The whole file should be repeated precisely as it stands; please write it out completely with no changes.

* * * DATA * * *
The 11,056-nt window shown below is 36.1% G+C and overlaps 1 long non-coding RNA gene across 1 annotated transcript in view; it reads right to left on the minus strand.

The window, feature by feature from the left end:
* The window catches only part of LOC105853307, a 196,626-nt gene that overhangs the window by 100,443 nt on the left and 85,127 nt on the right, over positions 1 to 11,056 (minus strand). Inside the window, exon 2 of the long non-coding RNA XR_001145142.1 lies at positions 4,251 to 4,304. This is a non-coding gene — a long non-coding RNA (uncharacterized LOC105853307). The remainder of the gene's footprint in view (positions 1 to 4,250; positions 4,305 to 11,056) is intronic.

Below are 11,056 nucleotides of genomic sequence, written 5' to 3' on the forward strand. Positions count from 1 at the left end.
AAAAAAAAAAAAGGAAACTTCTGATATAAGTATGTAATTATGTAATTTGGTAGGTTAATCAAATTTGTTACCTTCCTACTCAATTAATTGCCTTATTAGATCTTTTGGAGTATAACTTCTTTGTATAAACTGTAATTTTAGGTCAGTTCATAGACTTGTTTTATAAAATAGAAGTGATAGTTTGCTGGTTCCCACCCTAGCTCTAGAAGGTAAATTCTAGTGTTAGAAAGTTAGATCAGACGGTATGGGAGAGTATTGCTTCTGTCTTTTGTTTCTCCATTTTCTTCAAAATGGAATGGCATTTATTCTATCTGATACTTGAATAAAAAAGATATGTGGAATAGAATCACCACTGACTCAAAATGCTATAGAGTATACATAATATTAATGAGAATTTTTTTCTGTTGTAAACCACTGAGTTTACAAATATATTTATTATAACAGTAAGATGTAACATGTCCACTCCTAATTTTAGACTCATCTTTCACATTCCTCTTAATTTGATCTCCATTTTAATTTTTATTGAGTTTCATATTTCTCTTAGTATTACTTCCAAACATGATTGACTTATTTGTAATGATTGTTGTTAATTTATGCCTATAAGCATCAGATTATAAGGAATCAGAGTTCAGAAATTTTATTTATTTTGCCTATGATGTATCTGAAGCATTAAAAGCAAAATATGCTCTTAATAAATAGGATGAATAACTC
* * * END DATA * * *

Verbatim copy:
The 11,056-nt window shown below is 36.1% G+C and overlaps 1 long non-coding RNA gene across 1 annotated transcript in view; it reads right to left on the minus strand.

The window, feature by feature from the left end:
* The window catches only part of LOC105853307, a 196,626-nt gene that overhangs the window by 100,443 nt on the left and 85,127 nt on the right, over positions 1 to 11,056 (minus strand). Inside the window, exon 2 of the long non-coding RNA XR_001145142.1 lies at positions 4,251 to 4,304. This is a non-coding gene — a long non-coding RNA (uncharacterized LOC105853307). The remainder of the gene's footprint in view (positions 1 to 4,250; positions 4,305 to 11,056) is intronic.

Below are 11,056 nucleotides of genomic sequence, written 5' to 3' on the forward strand. Positions count from 1 at the left end.
AAAAAAAAAAAAGGAAACTTCTGATATAAGTATGTAATTATGTAATTTGGTAGGTTAATCAAATTTGTTACCTTCCTACTCAATTAATTGCCTTATTAGATCTTTTGGAGTATAACTTCTTTGTATAAACTGTAATTTTAGGTCAGTTCATAGACTTGTTTTATAAAATAGAAGTGATAGTTTGCTGGTTCCCACCCTAGCTCTAGAAGGTAAATTCTAGTGTTAGAAAGTTAGATCAGACGGTATGGGAGAGTATTGCTTCTGTCTTTTGTTTCTCCATTTTCTTCAAAATGGAATGGCATTTATTCTATCTGATACTTGAATAAAAAAGATATGTGGAATAGAATCACCACTGACTCAAAATGCTATAGAGTATACATAATATTAATGAGAATTTTTTTCTGTTGTAAACCACTGAGTTTACAAATATATTTATTATAACAGTAAGATGTAACATGTCCACTCCTAATTTTAGACTCATCTTTCACATTCCTCTTAATTTGATCTCCATTTTAATTTTTATTGAGTTTCATATTTCTCTTAGTATTACTTCCAAACATGATTGACTTATTTGTAATGATTGTTGTTAATTTATGCCTATAAGCATCAGATTATAAGGAATCAGAGTTCAGAAATTTTATTTATTTTGCCTATGATGTATCTGAAGCATTAAAAGCAAAATATGCTCTTAATAAATAGGATGAATAACTC